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Footnote & Bibliography Referencing Cheat Sheet by

A guide to footnoting and creating a bibliography for your footnotes

Footnoting & Biblio­graphic Refere­ncing System

Two elements:
• footnotes throughout your assignment
• biblio­graphy or list of references at the end.
Footnotes are a note or reference to a source of inform­ation which appears at the foot (bottom) of a page. In a footnote refere­ncing system, you indicate a reference by putting a small number above the line of type directly following the source material. This number is called a note identi­fier. It sits slightly above the line of text.
It looks like this. 1
Putting the same number, followed by a citation of your source, at the bottom of the page. Footnoting should be numerical and chrono­log­ical: the first reference is 1, the second is 2, and so on.

Citing Different Sources

Book
Include inform­ation in the following order:
• author's surname(s) and initial(s)
• title of book (under­lined or italic­ised)
• publisher
• place of public­ation
• year of public­ation
• page number(s).
Example:
1 M. Henninger, Don't Just Surf: Effective Research Strategies for the Net, UNSW Press, Sydney, 1997, p. 91.
Article/ Chapter in a Book Collec­tion
include inform­ation in the following order:
• author's surname(s) and initial(s)
• title of article (between single quotation marks)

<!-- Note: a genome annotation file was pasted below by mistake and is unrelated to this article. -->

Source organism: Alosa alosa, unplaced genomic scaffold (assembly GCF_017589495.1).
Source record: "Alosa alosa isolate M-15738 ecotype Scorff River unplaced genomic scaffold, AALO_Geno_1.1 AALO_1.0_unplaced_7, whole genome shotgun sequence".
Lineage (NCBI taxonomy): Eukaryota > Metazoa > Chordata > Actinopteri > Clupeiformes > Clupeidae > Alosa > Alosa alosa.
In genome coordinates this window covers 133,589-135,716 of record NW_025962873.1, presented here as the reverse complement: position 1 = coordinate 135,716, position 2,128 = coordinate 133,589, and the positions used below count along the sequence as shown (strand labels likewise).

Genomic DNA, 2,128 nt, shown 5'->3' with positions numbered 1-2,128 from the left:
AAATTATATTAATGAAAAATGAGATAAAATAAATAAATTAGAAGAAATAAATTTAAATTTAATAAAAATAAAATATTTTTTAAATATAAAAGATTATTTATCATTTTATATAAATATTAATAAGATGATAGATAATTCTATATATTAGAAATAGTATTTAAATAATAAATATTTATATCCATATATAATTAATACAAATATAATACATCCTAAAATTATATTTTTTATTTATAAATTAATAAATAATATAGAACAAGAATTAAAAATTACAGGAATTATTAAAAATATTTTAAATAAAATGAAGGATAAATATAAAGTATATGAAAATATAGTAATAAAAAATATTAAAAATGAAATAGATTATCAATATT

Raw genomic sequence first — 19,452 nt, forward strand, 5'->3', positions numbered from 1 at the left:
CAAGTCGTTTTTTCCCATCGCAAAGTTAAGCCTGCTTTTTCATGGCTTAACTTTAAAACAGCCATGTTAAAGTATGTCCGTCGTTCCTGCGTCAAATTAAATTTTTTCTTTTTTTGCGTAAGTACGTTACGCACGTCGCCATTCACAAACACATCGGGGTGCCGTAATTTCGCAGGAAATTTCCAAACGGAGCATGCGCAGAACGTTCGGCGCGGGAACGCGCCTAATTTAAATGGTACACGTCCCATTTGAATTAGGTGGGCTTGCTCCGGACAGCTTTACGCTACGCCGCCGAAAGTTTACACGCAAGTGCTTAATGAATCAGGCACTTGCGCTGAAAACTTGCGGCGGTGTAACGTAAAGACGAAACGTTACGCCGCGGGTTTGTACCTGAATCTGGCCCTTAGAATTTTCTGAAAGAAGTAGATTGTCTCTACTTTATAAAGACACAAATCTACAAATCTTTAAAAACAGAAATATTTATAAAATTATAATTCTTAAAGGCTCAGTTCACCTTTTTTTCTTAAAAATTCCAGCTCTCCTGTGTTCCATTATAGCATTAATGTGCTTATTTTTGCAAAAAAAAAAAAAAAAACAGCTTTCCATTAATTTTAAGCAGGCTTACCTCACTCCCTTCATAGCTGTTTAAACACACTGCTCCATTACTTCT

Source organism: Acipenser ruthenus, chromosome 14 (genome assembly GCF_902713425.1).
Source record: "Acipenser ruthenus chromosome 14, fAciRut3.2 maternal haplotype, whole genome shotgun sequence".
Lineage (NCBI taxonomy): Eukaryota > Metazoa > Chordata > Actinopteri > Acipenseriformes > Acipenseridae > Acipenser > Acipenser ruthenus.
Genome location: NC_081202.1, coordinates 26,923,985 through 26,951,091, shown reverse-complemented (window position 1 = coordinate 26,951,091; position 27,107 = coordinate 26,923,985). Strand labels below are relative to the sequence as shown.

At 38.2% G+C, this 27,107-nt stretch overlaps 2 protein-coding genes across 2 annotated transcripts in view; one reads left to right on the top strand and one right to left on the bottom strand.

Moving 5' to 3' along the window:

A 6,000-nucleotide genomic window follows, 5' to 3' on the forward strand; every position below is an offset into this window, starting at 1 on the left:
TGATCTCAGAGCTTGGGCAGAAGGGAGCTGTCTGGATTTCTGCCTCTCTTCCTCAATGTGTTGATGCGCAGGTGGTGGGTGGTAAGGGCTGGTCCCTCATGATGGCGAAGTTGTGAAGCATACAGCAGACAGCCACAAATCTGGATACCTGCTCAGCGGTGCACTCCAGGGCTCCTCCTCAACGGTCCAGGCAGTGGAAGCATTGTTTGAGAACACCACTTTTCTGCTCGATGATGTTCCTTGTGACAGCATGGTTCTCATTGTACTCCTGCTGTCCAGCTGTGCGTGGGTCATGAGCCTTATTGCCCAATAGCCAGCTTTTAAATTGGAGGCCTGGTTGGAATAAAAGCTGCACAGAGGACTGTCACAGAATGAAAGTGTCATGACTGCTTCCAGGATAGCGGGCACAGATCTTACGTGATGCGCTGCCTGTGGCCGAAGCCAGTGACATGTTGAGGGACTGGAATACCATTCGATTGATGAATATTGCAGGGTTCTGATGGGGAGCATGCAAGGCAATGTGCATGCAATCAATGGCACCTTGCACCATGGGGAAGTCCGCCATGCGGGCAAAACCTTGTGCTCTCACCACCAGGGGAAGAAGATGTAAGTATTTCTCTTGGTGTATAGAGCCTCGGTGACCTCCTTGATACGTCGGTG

• title of book (under­lined or italic­ised)
• editor(s) name
• publisher
• place of public­ation
• year of public­ation
• page number(s).
Example:
2 M. Blaxter, 'Social class and health inequa­lit­ies', in Equalities and Inequa­lities in Health, C. Carter & J. Peel (eds), Academic Press, London, 1976, pp. 6-7.
Journal article
Include inform­ation in the following order:
• author's surname(s) and initial(s)
• title of article (between single quotation marks)
• title of journal or periodical (under­lined or italic­ised)
• volume number
• issue number
• month of public­ation (if applic­able)
• year of public­ation
• page number(s).
Example:
3 M. Doyle, 'Captain Mbaye Diagne'. Granta, vol. 48, August 1994, pp. 99-103.
A website
Include inform­ation in the following order:
• author­/editor
• page title
• website title
• name of sponsor of site (if available)
• last date site updated
• date of viewing
• URL.
Example:
4 N Curthoys, 'Future directions for rhetoric – invention and ethos in public critique', in Australian Humanities Review. March-­April 2001, viewed on 11 April 2001, http:/­/ww­w.l­ib.l­at­rob­e.e­du.a­u/­AHR­/ar­chi­ve/­Iss­ue-­April- 2001/c­urt­hoy­s.html
Films, DVDs, and television and radio programs
Include inform­ation in the following order:
• title
• format
• publisher
• place of recording
• date.
Example:
5 Strictly Ballroom, DVD, 20th Century Fox, Australia, 1992.
6 The Nest, television program, SBS Televi­sion, Sydney, 15 January 2010.
Emails and personal commun­ica­tions
If the details of personal commun­ica­tions are to be provided in footnotes rather than in the text itself: